Eco-friendly cat shelter opens in Chicago
The new no-kill shelter is a Net-Zero Energy building that generates its own power via geothermal wells and solar panels.
Thu, Jul 12, 2012 at 12:19 PM
Photos: Harmony House for Cats
Harmony House for Cats’ new shelter isn’t just doing something good for Chicago’s felines — it’s also doing something good for the planet.
The no-kill animal shelter is slated to be the first Net-Zero Energy commercial building in the city, meaning the amount of energy created by on-site renewable energy sources annually is greater than amount of energy the building uses. In addition to its Net-Zero Energy status, the shelter is also pursuing LEED Platinum certification.
The 7,085-square-foot shelter is powered by 14 geothermal wells, 20 solar thermal panels and 96 solar photovoltaic panels, and it features three adoption playrooms, three admission rooms, four special-needs suites and a medical ward. Designed around a landscaped courtyard, the building also provides virtually every room with natural light and outdoor view that both the cats and the volunteers can enjoy.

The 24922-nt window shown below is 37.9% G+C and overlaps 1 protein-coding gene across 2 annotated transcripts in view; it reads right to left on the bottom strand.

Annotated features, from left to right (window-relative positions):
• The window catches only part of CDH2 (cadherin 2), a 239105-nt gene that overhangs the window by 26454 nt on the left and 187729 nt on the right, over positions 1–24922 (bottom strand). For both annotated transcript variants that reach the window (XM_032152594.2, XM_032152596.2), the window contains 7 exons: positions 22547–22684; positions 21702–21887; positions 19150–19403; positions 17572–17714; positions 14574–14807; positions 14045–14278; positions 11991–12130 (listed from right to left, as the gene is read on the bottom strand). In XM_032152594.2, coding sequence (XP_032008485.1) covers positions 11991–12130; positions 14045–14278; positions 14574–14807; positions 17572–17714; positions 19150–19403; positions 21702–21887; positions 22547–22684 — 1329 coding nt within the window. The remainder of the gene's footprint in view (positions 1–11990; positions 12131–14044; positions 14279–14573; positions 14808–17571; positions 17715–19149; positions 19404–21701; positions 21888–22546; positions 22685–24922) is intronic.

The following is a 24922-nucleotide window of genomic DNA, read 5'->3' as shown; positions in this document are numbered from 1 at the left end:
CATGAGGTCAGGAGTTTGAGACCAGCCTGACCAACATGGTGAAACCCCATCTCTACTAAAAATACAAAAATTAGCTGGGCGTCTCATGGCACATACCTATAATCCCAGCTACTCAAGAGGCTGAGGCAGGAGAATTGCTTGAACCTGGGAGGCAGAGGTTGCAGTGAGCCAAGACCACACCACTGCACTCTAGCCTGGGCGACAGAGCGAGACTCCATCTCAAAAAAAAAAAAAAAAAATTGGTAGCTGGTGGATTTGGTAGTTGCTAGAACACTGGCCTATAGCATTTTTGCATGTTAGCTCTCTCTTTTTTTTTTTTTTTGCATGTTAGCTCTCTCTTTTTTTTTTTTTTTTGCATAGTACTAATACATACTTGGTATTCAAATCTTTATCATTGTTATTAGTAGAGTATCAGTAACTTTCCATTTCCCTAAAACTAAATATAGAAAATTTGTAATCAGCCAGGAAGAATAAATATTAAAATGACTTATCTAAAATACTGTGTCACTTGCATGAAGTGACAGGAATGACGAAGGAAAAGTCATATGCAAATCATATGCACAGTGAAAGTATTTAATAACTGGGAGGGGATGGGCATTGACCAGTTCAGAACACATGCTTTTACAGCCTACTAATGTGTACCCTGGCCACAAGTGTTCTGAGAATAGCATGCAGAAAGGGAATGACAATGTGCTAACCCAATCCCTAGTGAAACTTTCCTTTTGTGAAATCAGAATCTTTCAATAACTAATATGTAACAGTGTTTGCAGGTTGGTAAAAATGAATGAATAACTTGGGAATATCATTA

“The spacious rooms give the cats more room to play and lots of sunlight, and they adore looking outside at people and dogs passing by. Cats in every room of the shelter will be able to nap in the sunshine, and look out at the trees and plants,” said Harmony House Board President Ann Dieter.
The new shelter, which was funded by an anonymous donor who wants to inspire others to incorporate green technology into buildings, also has other energy-saving features, including sensors that turn off lights when a room is unoccupied.
“The building provides a sustainable operational future for Harmony House through the construction of a high-performance building that provides a replicable model to other nonprofit organizations,” said Dieter.
“It’s like a dream come true for the cats and the staff and volunteers that raise funds and care for our cats.”
Harmony House for Cats is a cageless, no-kill shelter that rescues and places about 100 injured or abandoned cats annually. For more information about the organization, visit hhforcats.org.
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